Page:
On Sunday, the ABC’s Inside Business program aired an interview conducted with Mr Grant King, managing director (MD) of Origin Energy (ASX: ORG). King has been the MD of Origin since the company’s demerger from Boral (ASX: BLD) in 2000 and prior to that he was MD of Boral Energy since 1994. This enormous depth of experience makes King’s views on Australia’s energy market widely followed and analysed.
The recent decision by Prime Minister Kevin Rudd to bring forward the emissions trading scheme’s (ETS) move to a floating carbon price to 2014 has wide ranging effects. In Origin’s case, King was pleased there was a 12 month lag as this should mean minimal disruptive for Origin given its current hedging arrangements.
However, the broader ramifications from a lower carbon price (once the link to the European market begins) for base load power investment and for the intent of the ETS is significant. Base load power investment requires long lead times and whilst currently there is enough capacity, given the uncertain political outlook, investment for future power requirements is not occurring.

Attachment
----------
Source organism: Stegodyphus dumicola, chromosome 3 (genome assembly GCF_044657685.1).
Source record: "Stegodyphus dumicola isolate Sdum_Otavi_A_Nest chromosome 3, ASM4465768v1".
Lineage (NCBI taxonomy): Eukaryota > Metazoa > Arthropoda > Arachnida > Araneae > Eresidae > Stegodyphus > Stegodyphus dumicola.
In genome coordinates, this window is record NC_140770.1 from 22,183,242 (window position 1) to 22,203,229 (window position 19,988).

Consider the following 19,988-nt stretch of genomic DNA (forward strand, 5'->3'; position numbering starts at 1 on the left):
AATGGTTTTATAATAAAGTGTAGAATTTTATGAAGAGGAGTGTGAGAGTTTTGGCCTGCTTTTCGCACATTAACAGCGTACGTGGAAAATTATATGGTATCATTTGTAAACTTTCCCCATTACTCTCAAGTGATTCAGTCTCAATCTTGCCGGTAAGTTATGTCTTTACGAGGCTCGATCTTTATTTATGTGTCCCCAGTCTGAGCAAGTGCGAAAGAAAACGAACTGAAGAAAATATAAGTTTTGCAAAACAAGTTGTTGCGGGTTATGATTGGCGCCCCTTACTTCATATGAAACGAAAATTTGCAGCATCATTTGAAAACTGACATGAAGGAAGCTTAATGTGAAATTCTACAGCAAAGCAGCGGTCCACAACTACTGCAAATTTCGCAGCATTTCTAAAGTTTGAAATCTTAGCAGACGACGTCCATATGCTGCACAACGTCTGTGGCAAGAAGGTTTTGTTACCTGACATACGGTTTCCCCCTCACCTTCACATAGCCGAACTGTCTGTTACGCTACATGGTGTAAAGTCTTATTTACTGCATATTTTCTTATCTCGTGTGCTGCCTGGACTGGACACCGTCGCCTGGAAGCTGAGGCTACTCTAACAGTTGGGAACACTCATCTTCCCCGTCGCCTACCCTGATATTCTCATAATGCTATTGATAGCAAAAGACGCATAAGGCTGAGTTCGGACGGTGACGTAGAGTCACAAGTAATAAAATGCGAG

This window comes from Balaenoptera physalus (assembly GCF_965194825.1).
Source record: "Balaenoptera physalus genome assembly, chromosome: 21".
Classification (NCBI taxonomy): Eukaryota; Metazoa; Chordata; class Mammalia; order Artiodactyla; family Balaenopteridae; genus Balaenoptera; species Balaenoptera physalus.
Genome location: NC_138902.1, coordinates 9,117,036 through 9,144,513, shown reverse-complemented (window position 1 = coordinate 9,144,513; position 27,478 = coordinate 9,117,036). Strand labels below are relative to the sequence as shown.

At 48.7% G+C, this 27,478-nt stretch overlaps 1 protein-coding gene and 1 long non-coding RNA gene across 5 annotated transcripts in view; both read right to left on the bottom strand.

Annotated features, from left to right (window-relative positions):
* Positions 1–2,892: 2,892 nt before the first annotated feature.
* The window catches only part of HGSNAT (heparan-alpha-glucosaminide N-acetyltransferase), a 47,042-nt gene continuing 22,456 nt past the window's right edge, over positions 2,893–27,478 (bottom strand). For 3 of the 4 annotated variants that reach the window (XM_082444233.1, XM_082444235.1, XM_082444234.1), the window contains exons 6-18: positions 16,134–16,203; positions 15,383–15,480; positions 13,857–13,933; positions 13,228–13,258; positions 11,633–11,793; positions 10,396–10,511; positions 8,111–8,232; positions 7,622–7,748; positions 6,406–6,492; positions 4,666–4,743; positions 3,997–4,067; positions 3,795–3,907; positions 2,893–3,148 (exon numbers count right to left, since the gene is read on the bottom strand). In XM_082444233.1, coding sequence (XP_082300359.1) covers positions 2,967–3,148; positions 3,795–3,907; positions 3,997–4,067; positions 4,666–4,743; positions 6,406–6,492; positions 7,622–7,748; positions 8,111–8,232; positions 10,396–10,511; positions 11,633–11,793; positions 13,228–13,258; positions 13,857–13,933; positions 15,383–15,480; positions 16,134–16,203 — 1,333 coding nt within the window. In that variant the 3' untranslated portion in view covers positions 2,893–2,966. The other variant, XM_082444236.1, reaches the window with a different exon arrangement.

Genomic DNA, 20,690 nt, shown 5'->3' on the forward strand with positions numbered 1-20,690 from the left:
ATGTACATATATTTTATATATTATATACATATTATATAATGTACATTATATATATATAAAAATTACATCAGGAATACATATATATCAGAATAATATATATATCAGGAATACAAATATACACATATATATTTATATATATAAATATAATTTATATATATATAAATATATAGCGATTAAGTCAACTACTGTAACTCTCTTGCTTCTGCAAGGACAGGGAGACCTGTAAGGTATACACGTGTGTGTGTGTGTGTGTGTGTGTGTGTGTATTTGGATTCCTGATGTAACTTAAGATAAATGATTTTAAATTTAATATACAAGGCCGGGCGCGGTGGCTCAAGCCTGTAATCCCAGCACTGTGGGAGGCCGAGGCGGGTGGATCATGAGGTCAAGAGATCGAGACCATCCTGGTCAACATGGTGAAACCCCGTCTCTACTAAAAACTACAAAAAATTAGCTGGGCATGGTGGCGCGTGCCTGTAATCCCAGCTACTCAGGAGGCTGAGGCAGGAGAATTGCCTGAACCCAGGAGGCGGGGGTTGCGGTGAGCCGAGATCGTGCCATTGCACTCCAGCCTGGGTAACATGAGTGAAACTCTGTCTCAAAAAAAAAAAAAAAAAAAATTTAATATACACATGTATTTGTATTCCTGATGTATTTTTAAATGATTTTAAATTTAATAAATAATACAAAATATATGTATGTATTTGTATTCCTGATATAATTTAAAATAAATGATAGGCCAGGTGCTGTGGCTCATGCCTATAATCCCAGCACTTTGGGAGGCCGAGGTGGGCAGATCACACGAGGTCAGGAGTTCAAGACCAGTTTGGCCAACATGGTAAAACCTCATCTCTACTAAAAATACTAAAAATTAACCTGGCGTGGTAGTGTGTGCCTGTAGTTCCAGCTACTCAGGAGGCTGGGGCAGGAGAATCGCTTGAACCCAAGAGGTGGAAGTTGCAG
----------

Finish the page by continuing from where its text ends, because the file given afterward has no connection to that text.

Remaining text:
Indeed, given the long lead time on building new base load power, in the near future power companies such as Origin and AGL Energy (ASX: AGK) are going to need a clear idea of what to expect otherwise in a decade’s time Australia could find itself severely underinvested in energy infrastructure.
In terms of the intent of the ETS, King made the point that at the current European market carbon price of $6/tonne, Origin would build coal-fired power stations, as that would be the most economic option. To invest in gas-fired power, Origin would need to see a carbon price closer to $40/tonne to make the economics swing in favour of gas rather than coal.
By becoming part of the European ETS, Australia has basically become dependent on European decisions for the price we pay for carbon. This makes the future incredibly uncertain. King speculates that European governments will be forced to keep the lid on the carbon price, so that their struggling industries can remain at least partially competitive with the rest of the world.
The future is always an uncertain place and that is what often creates profitable opportunities for investors. One thing that is reasonably certain is that energy companies will have customers for a long time yet. This makes the long-term outlook for energy producers, especially the vertically integrated ones like Origin, appealing businesses for investors.
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Motley Fool contributor Tim McArthur owns shares in Origin Energy.